The Z Man, American Renaissance, May 15, 2021
This is part of our continuing series of accounts by readers of how they shed the illusions of liberalism and became race realists.
One of the unexpected joys of attending an American Renaissance conference for the first time was hearing the attendees talk about their journeys. Not their physical trips to the event, but their spiritual and intellectual journey to this side of “the great divide.” The great divide being biological realism. On one side are those who deny biological reality. On the other are those who accept the reality of the human condition and human organization.
Most people on this side of the divide come from middle-class and upper-class backgrounds, so they were indoctrinated from an early age in the egalitarian faith. Their experiences with non-whites were limited to the handful of them they knew at school or work. At some point, biological reality started to bleed through their image of the world. Maybe they were robbed by some blacks. Maybe their children were tossed into a reeducation camp. Maybe it was corporate diversity training.
That event (or series of events) discredited their egalitarian conditioning, which sent them on the journey of discovery, eventually ending up on this side of the great divide. At American Renaissance conferences, you see many people experiencing the joy of breathing free for the first time. They see that they are not alone, and their journey has followed the path of many who have come before them. The Finns call it “the awakening,” and it is a good way to think about the journey to this side of the great divide.
Not all of us, however, take the same path. I did not grow up in the middle or upper classes, so I was exposed to the reality of race at a young age. There was no time in my youth when I was not around other races. My first playmate in school was black. We were pals until he was moved to remedial classes. Being around non-whites, especially blacks, was normal for me as a kid.
My awakening was about the white people oblivious to the reality of human biology that was so obvious to me. I went to college in New England, where I was surrounded by white people who could be generously described as obtuse on the issue of race. They were sure they knew everything about the evils of racism, but had almost no experience with non-whites. Their breathtaking mix of ignorance and confidence about race was dumbfounding.
While in college, I got a job at a local warehouse. The owner was a little worried about hiring me, because I was from the South and the workforce was mostly black and Hispanic. When I told him I spoke some Spanish, he was shocked. He just assumed that everyone south of New York was either an inbred hillbilly or a slave owner. This was a man who did not know what he did not know, but he was sure of it.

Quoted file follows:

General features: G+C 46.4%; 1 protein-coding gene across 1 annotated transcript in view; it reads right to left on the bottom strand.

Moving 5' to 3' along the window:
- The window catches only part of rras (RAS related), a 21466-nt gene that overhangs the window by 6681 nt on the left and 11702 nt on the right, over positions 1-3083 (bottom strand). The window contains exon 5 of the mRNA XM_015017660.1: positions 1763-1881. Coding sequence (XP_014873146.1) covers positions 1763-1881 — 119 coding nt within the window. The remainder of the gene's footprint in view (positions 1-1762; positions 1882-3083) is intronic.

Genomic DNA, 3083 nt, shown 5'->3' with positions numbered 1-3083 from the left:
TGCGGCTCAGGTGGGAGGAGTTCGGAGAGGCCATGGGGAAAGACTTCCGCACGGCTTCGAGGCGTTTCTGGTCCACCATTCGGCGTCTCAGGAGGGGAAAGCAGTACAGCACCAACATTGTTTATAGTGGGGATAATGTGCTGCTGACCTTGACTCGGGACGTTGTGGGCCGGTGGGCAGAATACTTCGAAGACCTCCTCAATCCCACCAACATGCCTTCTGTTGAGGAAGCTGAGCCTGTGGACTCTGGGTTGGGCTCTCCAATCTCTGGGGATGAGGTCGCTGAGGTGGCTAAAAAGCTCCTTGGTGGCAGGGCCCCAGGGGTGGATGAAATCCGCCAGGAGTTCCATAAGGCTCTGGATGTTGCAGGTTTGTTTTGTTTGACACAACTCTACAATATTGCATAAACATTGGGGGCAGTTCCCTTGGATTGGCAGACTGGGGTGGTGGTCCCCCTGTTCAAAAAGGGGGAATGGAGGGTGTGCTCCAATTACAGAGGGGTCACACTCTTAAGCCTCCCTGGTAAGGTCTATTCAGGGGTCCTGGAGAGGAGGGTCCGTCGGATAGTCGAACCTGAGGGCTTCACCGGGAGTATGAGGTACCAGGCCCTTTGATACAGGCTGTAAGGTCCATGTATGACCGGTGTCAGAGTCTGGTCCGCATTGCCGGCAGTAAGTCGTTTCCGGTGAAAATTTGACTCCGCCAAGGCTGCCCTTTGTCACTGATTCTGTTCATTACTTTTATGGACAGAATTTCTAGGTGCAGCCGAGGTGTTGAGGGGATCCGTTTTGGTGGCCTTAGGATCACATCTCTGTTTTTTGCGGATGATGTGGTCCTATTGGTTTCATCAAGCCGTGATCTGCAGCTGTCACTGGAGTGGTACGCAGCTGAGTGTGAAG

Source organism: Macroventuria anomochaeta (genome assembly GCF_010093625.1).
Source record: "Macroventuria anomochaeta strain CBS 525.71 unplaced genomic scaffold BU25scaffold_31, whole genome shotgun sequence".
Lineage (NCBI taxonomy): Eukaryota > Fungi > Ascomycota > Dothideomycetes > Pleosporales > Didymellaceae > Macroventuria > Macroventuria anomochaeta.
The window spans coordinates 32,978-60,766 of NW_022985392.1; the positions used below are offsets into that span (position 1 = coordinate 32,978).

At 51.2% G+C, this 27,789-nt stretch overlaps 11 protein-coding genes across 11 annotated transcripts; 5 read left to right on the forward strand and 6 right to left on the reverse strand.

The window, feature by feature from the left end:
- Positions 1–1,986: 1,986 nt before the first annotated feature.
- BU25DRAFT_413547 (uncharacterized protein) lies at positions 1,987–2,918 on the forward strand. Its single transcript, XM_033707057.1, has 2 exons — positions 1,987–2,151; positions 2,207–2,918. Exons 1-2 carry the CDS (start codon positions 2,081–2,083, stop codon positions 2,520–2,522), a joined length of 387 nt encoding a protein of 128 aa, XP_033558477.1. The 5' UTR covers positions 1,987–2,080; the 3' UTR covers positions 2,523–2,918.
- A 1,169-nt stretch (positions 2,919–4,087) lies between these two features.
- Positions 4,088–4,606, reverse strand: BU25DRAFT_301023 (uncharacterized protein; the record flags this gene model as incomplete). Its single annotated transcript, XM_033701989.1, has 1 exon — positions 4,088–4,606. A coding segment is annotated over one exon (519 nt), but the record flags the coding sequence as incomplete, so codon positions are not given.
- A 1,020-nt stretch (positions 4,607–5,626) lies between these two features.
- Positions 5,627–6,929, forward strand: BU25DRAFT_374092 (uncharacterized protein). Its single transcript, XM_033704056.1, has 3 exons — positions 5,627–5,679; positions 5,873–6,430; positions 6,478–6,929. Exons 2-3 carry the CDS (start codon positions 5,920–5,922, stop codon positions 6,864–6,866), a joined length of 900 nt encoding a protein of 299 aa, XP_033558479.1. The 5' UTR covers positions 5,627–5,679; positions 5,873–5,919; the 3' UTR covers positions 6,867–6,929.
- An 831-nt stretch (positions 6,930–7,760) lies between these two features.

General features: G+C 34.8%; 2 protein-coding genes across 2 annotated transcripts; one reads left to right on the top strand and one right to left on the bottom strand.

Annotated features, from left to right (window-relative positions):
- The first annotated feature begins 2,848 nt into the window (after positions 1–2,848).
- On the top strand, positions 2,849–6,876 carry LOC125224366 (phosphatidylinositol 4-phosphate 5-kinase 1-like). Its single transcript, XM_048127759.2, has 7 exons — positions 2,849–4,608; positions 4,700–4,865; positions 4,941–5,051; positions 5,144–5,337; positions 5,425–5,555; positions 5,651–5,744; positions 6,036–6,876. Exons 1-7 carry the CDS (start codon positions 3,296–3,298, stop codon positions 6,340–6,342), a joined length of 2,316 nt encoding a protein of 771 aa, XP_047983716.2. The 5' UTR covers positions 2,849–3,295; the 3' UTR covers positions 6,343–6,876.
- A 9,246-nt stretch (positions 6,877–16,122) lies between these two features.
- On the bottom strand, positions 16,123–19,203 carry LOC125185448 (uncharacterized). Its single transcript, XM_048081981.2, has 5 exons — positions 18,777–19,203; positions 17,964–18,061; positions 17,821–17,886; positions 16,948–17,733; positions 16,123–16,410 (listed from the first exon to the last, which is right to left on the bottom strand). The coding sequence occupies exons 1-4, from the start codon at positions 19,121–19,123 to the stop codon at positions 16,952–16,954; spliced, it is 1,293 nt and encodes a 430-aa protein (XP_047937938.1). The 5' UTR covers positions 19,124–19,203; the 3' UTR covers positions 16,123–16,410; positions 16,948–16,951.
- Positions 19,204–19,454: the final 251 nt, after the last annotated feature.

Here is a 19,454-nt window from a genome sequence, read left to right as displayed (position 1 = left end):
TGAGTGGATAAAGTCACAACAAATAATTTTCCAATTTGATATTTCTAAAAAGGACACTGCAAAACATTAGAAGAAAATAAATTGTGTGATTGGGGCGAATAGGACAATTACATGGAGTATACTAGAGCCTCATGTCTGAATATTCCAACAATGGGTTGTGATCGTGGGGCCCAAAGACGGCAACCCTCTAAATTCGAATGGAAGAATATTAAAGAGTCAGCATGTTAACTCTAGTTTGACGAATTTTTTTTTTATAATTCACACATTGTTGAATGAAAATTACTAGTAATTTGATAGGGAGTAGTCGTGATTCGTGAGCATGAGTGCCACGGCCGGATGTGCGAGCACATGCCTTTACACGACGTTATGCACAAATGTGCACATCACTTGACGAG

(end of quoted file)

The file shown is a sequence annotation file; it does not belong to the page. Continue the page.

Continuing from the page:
Over time I adjusted, but those initial months slamming into this alternative reality was what started me down the road to biological realism. Every day I was interacting with people who lived in frosty white neighborhoods, often 100 percent white, yet they were sure that white people who lived, worked, and mingled with other races around the country were raging bigots. Their views on race was a puzzling religion that had no basis in reality.
I was discovering what can be called “the law of the arctic circle.” In Europe and America, the further white people are from the arctic circle the more realistic they are about race, ethnicity, and biology. In New England, whites have the luxury of being open minded about race because they never have to worry about their car breaking down on Malcolm X Boulevard at night. In the South, race is a daily part of reality that you cannot risk ignoring.
In Europe, the least sensible countries on immigration tend to be those furthest north. The Swedes have turned diversity into a national religion. The Irish are hoping to import a million Africans and make themselves a minority on their island. Meanwhile, the Italians were among the first people to wake from the narcotic haze of multiculturalism, because they were seeing it wash up on their beaches every day.
The other part of my awakening was that ignorance alone couldn’t explain why white people in lily white areas are irrational about biology. Facts, evidence, and experience couldn’t shake them from their egalitarian fantasy. They were true believers. For them, anti-racism, which has now curdled into anti-whiteness, was a religion. Explaining to them the absurdity of egalitarianism was as productive as explaining the truth about Mohamed to a Muslim.
The final leg of my journey to this side of the great divide was accepting that the demographic and racial problems in America and the West are not just facts to be learned and contextualized. The root cause of the current crisis is a class of white people who no longer see themselves as part of the same species as the rest of their race. The spiritual heirs of the men who burned Atlanta have evolved into a new breed of white person, one in a constant struggle with whiteness. Not their whiteness, mind you, but your whiteness, the bad whiteness. The struggle of white people is not with non-whites, but with those whites who see whiteness as a sin.
If you have a story about how you became racially aware, we’d like to hear it. If it is well written and compelling, we will publish it. Use a pen name, stay under 1,200 words, and send it to us here.